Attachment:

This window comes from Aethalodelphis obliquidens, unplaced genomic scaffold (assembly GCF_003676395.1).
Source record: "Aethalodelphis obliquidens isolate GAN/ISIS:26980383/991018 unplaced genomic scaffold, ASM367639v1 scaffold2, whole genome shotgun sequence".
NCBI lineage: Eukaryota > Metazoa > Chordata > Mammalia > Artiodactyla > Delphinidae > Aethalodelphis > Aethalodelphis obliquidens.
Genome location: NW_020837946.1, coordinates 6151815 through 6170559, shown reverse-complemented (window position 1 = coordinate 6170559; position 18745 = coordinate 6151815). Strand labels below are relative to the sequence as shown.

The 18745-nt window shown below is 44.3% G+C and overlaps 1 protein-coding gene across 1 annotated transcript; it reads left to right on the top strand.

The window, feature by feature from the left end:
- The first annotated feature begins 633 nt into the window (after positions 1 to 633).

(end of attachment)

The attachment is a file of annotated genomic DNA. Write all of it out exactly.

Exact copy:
This window comes from Aethalodelphis obliquidens, unplaced genomic scaffold (assembly GCF_003676395.1).
Source record: "Aethalodelphis obliquidens isolate GAN/ISIS:26980383/991018 unplaced genomic scaffold, ASM367639v1 scaffold2, whole genome shotgun sequence".
NCBI lineage: Eukaryota > Metazoa > Chordata > Mammalia > Artiodactyla > Delphinidae > Aethalodelphis > Aethalodelphis obliquidens.
Genome location: NW_020837946.1, coordinates 6151815 through 6170559, shown reverse-complemented (window position 1 = coordinate 6170559; position 18745 = coordinate 6151815). Strand labels below are relative to the sequence as shown.

The 18745-nt window shown below is 44.3% G+C and overlaps 1 protein-coding gene across 1 annotated transcript; it reads left to right on the top strand.

The window, feature by feature from the left end:
- The first annotated feature begins 633 nt into the window (after positions 1 to 633).